That word ‘producer’ is very interesting. I think it can mean a lot of different things to people depending on how they approach making a record. To me, producing this record meant having the trust in my band and my friend Karl [Bareham], who engineered the record, and having the trust in myself that I would be able to make the right decisions at the end of the day. I think at this point in my life, I’m 35 years old, I’ve done a lot of pretty great things. At least right now, I knew what I wanted it to be. I think hiring a producer, I would have been doing that for them to come in and pull me out of my comfort zone and try and switch things up; I think that’s exactly what I did anyway by making the record with my band and veering in a different direction sonically than I have on past records.
From something that essentially started out as a bedroom side project for you, you’re now at the point where you’re playing the Ellen show, you’re making albums with P!nk, you’re landing #1 records… What has it been like to be on the inside of that?
To me, it’s great. I don’t really know how to do anything else and I love playing my guitar and I love singing and I love writing songs, so I’m really glad that people are interested. It’s really the only thing I’ve ever wanted to do, and I’m surprised every day. And probably every day I worry whether or not people are gonna stop listening tomorrow, but I know that if they did, then I think I would be okay just because I’ve done so much more than I ever imagined that I could do. I kinda just try to be exactly the same person I’ve always been when I sit down to write a song. Whether it’s a song like “Save Your Scissors”, which I wrote in my parents’ basement, I still think the same way when I write; I never thought anyone was gonna listen to that song when I was writing it. I was writing it for me and hoping somebody would listen to it. So if you compare that to “Woman”, which is a nine-and-a-half-minute song with my band now, I guess 15 years later, I still wrote that thinking, ‘This will be great if we get a chance to play this’. In my head I know if I like it first, then maybe some people somewhere will listen to it; that’s how I’ve always approached everything. It’s funny, people will hear a song and they’ll say, ‘Oh he’s sold out’ and I think to myself, ‘To who?’ I made the record with my band and I produced the record myself [laughs]. I’m the one making the decisions, you know? There’s no boardroom meeting going on like, ‘Okay, we’re gonna try and make this song more poppy!’
I know initially you felt uneasy putting something out under the name Dallas Green, and you still haven’t, but surely your name is becoming more and more synonymous with City and Colour as the band grows. How has it been for you coming to terms with your burgeoning fame?
Well, I think it just all depends on who you want to be and who you are inside, and I think for me, fame is something that you have to decide that you’re going to have. You know, you see Kanye West and that guy loves to be famous; you can tell that he just loves listening to himself speak. He thinks the world of himself, he wants everyone to know how much he loves himself. I would say he’s famous. To me, I would say I’m a person who writes songs and some people listen to them and know me because of that, and some people don’t. That’s just the way I am and that’s the way I look at it. Some days are harder than others to kind of deal with the other side of it I guess, the other things that come with just singing and playing guitar, but most of the time it’s pretty easy to just not think of that or worry about that because I know that I’m not that type of person.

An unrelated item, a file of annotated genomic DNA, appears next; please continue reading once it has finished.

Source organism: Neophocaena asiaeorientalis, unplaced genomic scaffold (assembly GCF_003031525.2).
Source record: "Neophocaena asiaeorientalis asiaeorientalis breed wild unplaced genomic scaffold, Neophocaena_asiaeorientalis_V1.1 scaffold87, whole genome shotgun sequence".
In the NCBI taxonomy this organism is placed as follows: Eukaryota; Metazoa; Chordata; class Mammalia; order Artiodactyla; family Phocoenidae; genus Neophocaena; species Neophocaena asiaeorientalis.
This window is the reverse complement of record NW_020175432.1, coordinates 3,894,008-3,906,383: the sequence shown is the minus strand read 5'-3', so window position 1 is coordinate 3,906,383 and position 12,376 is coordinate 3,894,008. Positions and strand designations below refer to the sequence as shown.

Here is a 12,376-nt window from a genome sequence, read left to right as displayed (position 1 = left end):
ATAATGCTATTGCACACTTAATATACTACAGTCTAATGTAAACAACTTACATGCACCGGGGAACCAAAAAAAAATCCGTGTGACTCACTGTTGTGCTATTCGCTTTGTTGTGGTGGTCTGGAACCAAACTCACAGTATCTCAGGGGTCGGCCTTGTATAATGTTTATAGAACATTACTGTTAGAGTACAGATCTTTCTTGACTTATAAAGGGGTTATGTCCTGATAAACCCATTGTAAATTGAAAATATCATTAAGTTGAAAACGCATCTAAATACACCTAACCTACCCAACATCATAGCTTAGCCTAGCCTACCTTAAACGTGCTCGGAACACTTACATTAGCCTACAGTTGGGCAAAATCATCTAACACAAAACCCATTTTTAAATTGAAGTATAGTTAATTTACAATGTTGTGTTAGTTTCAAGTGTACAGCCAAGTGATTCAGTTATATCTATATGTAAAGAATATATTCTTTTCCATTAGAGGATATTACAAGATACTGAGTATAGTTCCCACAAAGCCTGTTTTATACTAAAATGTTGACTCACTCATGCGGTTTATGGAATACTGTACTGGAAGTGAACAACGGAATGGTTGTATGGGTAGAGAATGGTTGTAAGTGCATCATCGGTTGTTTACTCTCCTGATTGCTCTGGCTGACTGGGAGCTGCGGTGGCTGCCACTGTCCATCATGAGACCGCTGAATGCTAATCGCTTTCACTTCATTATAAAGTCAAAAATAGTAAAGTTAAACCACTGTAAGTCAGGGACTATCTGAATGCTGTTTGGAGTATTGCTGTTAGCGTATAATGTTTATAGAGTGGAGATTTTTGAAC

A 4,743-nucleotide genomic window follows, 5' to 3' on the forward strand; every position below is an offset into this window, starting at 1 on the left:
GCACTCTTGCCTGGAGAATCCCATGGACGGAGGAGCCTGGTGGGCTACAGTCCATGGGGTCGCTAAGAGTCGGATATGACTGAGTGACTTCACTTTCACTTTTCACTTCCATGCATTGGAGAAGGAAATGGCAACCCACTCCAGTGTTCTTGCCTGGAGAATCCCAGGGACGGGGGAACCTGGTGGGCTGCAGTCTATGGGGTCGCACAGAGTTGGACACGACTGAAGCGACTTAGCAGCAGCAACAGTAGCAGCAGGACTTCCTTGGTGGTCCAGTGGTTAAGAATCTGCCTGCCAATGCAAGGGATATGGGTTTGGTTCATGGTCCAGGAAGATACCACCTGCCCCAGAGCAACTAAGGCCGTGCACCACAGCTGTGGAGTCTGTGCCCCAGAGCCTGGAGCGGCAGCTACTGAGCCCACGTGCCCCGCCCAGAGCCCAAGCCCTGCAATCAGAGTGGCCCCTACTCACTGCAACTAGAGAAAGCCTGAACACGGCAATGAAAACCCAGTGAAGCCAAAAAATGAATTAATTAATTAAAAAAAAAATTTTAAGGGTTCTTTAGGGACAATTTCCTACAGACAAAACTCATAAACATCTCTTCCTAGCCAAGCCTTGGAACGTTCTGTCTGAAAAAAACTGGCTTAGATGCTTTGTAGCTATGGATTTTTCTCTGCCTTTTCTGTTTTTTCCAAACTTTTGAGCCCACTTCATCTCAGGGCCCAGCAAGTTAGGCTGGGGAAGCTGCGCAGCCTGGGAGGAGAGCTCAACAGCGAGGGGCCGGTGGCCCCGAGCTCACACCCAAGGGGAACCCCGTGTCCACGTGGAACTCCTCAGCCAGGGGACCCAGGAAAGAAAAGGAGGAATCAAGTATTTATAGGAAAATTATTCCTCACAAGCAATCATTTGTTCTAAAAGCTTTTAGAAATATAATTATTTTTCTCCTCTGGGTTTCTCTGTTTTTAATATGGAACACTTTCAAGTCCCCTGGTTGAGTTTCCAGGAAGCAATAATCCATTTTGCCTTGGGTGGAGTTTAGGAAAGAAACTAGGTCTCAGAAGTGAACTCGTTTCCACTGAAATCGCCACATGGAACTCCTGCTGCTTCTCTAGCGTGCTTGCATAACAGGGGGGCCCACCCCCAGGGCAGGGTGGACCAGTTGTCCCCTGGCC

This year actually marks 10 years since your debut, Sometimes, came out, which is almost hard to fathom as it feels like so much has happened for City and Colour in that time. How do you feel when you reflect on the past decade?
I feel pretty good at the end of the day. It is hard to believe that that was 10 years ago and this record will be my fifth City and Colour record in that time, not to mention there were probably three Alexis records in that decade and the record with P!nk. That’s a lot of music to have put out in that time and I think the best way that I can explain it is that I’m just very thankful. I always have been and I think I always will be. I don’t think about it too much because when I do, I get too emotional because I’m too emotional of a person. It’s just crazy. This is funny actually, we were playing on stage two days ago at Leeds Festival and I had a moment of realisation on stage where I realised Alexis was the second oldest band on the stage next to Metallica [laughs]. Like I’m 35 years old, and George [Pettit] is nearly 33, and he’s out crowdsurfing with the mic and I was just like, ‘Wow, we are old men now’. I think about the first time that I came down to Australia… I reflect deeply on all of that, and I’m just thankful.
If I Should Go Before You is out now through Dine Alone/Cooking Vinyl.